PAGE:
Marek Schwendt, Ph.D.
Dr. Marek Schwendt
Department of Psychology
University of Florida
P.O. Box 112250
Gainesville, FL 32611-2250
Dr. Schwendt is an Assistant Professor in the Department of Psychology at the University of Florida, Gainesville, FL.
Dr. Schwendt’s research focuses on psychostimulant induced neuroplasticity underlying persistent drug-seeking and cognitive impairments.
M.S., Comenius University, Bratislava, Slovakia
Ph.D., Institute of Exp. Endocrinology & University of P.J. Safarik, Bratislava, Slovakia
Postdoctoral Fellowship, Medical University of South Carolina, Charleston, SC
Dr. Schwendt is interested in what causes drug addiction to be a chronic relapsing disorder. He is interested in identifying cellular and molecular mechanisms underlying relapse and drug-induced cognitive deficits which persist well into abstinence. His research utilizes an animal model with high-face validity for human addiction: operant drug self-administration in combination with tasks designed to test memory performance in animals. In particular, his research attempts to elucidate the role of modulatory proteins that ‘fine-tune’ synaptic transmission during development of drug-induced neural plasticity, and further, to investigate whether in vivo manipulation of these proteins can attenuate or reverse drug-seeking and drug-induced cognitive deficits. Dr. Schwendt believes that characterization of the molecular underpinnings of the long-lasting behavioral consequences of repeated drug administration will provide critical insight into the psychopathology of drug addiction and related psychiatric disorders (including schizophrenia and depression).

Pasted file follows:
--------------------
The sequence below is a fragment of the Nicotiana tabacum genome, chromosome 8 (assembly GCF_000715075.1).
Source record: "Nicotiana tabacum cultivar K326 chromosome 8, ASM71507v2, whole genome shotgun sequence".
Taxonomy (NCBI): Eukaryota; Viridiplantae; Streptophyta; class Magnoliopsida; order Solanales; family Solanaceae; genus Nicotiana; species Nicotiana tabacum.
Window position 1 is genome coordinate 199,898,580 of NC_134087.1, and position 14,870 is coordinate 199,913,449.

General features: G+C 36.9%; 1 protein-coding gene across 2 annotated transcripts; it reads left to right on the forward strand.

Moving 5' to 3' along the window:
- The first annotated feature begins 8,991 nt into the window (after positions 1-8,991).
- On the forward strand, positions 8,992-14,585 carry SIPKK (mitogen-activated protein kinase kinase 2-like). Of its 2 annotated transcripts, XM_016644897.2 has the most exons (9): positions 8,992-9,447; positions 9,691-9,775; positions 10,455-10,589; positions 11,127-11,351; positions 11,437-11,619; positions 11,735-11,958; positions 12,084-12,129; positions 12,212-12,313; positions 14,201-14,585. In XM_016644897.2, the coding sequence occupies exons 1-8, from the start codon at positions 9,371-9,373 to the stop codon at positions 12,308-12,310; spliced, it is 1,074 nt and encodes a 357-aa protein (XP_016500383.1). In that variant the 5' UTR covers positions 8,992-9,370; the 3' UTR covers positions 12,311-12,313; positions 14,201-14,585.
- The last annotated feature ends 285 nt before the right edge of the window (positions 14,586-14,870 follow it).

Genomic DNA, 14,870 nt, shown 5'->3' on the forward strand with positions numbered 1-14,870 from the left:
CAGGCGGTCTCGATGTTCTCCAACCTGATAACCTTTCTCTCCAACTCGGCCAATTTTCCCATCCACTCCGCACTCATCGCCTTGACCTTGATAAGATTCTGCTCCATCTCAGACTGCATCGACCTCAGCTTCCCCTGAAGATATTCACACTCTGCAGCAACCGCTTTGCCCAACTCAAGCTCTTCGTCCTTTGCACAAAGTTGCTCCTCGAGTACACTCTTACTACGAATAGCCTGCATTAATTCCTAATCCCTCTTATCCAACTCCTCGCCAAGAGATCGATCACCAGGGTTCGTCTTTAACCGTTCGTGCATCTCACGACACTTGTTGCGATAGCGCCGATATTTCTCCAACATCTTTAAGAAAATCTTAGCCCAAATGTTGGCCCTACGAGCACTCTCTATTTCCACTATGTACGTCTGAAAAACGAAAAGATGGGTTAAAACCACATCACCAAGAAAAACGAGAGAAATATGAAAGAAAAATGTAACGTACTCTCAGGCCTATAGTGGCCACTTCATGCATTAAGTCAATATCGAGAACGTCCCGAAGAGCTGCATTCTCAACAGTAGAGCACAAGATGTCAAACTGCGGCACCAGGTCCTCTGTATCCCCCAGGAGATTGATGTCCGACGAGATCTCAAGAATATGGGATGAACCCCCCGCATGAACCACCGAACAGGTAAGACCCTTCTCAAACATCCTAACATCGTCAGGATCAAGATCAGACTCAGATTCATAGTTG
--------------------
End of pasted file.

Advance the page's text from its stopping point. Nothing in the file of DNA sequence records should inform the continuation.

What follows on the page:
Knackstedt L.A., Trantham-Davidson H.L., Schwendt M. The role of ventral and dorsal striatum mGluR5 in relapse to cocaine-seeking and extinction learning. Addiction Biology 19: 87-101, 2014.
Schwendt M., Reichel C.M., See R.E.: Extinction-dependent alterations in corticostriatal mGluR2/3 and mGluR7 receptors following chronic methamphetamine self-administration in rats. PLoS One, 7: e34299, 2012.
Schwendt M., McGinty J.F.: RGS4 overexpression in the rat dorsal striatum modulates mGluR5- and amphetamine-mediated behavior and signaling. Psychopharmacology, 221: 621-35, 2012.
Reichel C.M., Ramsey L.A., Schwendt M., McGinty J.F., See R.E.: Methamphetamine-induced changes in the object recognition memory circuit. Neuropharmacology, 62: 1119-26, 2012.
Reichel C.M., Schwendt M., McGinty J.F., Olive M.F., See R.E. Loss of object recognition memory produced by extended access to methamphetamine self-administration is reversed by positive allosteric modulation of metabotropic glutamate receptor 5. Neuropsychopharm 36:782-92, 2011.